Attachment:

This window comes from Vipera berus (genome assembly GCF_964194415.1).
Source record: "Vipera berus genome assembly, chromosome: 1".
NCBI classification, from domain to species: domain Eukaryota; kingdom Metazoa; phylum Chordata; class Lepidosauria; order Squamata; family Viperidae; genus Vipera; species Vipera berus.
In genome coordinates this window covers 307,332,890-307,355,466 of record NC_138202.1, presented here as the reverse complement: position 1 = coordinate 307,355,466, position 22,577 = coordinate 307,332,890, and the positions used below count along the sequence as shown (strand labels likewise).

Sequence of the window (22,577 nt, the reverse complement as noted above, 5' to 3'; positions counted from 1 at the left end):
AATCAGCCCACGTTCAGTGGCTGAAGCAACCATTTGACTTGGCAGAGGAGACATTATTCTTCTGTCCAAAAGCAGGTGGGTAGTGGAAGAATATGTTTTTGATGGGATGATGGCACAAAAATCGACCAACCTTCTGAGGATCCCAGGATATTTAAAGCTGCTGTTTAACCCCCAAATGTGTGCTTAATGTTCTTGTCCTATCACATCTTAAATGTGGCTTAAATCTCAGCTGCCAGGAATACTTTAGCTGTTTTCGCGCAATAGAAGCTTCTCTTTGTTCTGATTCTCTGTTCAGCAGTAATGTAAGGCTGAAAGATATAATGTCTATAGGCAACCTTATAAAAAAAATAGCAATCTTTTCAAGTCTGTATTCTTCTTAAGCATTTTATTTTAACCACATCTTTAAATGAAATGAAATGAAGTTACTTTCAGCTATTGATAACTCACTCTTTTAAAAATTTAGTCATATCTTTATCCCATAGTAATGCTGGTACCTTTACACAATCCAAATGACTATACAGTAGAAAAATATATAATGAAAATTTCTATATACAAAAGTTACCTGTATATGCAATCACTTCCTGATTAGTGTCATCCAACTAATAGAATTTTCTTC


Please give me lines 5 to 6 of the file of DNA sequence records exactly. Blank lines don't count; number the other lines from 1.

Sequence of the window (22,577 nt, the reverse complement as noted above, 5' to 3'; positions counted from 1 at the left end):
AATCAGCCCACGTTCAGTGGCTGAAGCAACCATTTGACTTGGCAGAGGAGACATTATTCTTCTGTCCAAAAGCAGGTGGGTAGTGGAAGAATATGTTTTTGATGGGATGATGGCACAAAAATCGACCAACCTTCTGAGGATCCCAGGATATTTAAAGCTGCTGTTTAACCCCCAAATGTGTGCTTAATGTTCTTGTCCTATCACATCTTAAATGTGGCTTAAATCTCAGCTGCCAGGAATACTTTAGCTGTTTTCGCGCAATAGAAGCTTCTCTTTGTTCTGATTCTCTGTTCAGCAGTAATGTAAGGCTGAAAGATATAATGTCTATAGGCAACCTTATAAAAAAAATAGCAATCTTTTCAAGTCTGTATTCTTCTTAAGCATTTTATTTTAACCACATCTTTAAATGAAATGAAATGAAGTTACTTTCAGCTATTGATAACTCACTCTTTTAAAAATTTAGTCATATCTTTATCCCATAGTAATGCTGGTACCTTTACACAATCCAAATGACTATACAGTAGAAAAATATATAATGAAAATTTCTATATACAAAAGTTACCTGTATATGCAATCACTTCCTGATTAGTGTCATCCAACTAATAGAATTTTCTTC